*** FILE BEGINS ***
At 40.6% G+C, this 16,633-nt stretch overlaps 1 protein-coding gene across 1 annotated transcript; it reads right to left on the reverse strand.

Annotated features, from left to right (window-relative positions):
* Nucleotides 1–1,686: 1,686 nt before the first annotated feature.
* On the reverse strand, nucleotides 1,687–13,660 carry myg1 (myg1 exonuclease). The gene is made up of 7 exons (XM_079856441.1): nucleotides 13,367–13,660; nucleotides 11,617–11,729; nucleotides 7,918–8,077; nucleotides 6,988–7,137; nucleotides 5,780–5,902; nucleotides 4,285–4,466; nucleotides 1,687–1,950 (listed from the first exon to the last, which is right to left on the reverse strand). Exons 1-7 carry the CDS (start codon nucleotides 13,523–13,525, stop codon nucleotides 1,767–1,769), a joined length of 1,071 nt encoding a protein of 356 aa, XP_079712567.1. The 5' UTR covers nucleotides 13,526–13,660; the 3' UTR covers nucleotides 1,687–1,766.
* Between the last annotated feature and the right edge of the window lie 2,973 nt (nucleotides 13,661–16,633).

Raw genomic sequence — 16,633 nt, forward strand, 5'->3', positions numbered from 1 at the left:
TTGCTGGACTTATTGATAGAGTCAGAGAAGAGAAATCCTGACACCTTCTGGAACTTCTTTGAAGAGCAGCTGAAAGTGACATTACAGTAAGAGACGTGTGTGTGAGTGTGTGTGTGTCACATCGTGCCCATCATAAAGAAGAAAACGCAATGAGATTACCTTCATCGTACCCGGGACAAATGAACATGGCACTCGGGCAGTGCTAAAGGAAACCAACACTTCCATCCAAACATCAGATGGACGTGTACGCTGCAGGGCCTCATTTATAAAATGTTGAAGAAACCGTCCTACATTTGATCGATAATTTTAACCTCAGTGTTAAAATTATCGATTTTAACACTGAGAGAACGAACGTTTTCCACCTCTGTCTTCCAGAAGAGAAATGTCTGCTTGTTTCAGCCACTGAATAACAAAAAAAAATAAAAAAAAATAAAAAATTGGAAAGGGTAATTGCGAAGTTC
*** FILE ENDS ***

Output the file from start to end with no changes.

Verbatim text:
At 40.6% G+C, this 16,633-nt stretch overlaps 1 protein-coding gene across 1 annotated transcript; it reads right to left on the reverse strand.

Annotated features, from left to right (window-relative positions):
* Nucleotides 1–1,686: 1,686 nt before the first annotated feature.
* On the reverse strand, nucleotides 1,687–13,660 carry myg1 (myg1 exonuclease). The gene is made up of 7 exons (XM_079856441.1): nucleotides 13,367–13,660; nucleotides 11,617–11,729; nucleotides 7,918–8,077; nucleotides 6,988–7,137; nucleotides 5,780–5,902; nucleotides 4,285–4,466; nucleotides 1,687–1,950 (listed from the first exon to the last, which is right to left on the reverse strand). Exons 1-7 carry the CDS (start codon nucleotides 13,523–13,525, stop codon nucleotides 1,767–1,769), a joined length of 1,071 nt encoding a protein of 356 aa, XP_079712567.1. The 5' UTR covers nucleotides 13,526–13,660; the 3' UTR covers nucleotides 1,687–1,766.
* Between the last annotated feature and the right edge of the window lie 2,973 nt (nucleotides 13,661–16,633).

Raw genomic sequence — 16,633 nt, forward strand, 5'->3', positions numbered from 1 at the left:
TTGCTGGACTTATTGATAGAGTCAGAGAAGAGAAATCCTGACACCTTCTGGAACTTCTTTGAAGAGCAGCTGAAAGTGACATTACAGTAAGAGACGTGTGTGTGAGTGTGTGTGTGTCACATCGTGCCCATCATAAAGAAGAAAACGCAATGAGATTACCTTCATCGTACCCGGGACAAATGAACATGGCACTCGGGCAGTGCTAAAGGAAACCAACACTTCCATCCAAACATCAGATGGACGTGTACGCTGCAGGGCCTCATTTATAAAATGTTGAAGAAACCGTCCTACATTTGATCGATAATTTTAACCTCAGTGTTAAAATTATCGATTTTAACACTGAGAGAACGAACGTTTTCCACCTCTGTCTTCCAGAAGAGAAATGTCTGCTTGTTTCAGCCACTGAATAACAAAAAAAAATAAAAAAAAATAAAAAATTGGAAAGGGTAATTGCGAAGTTC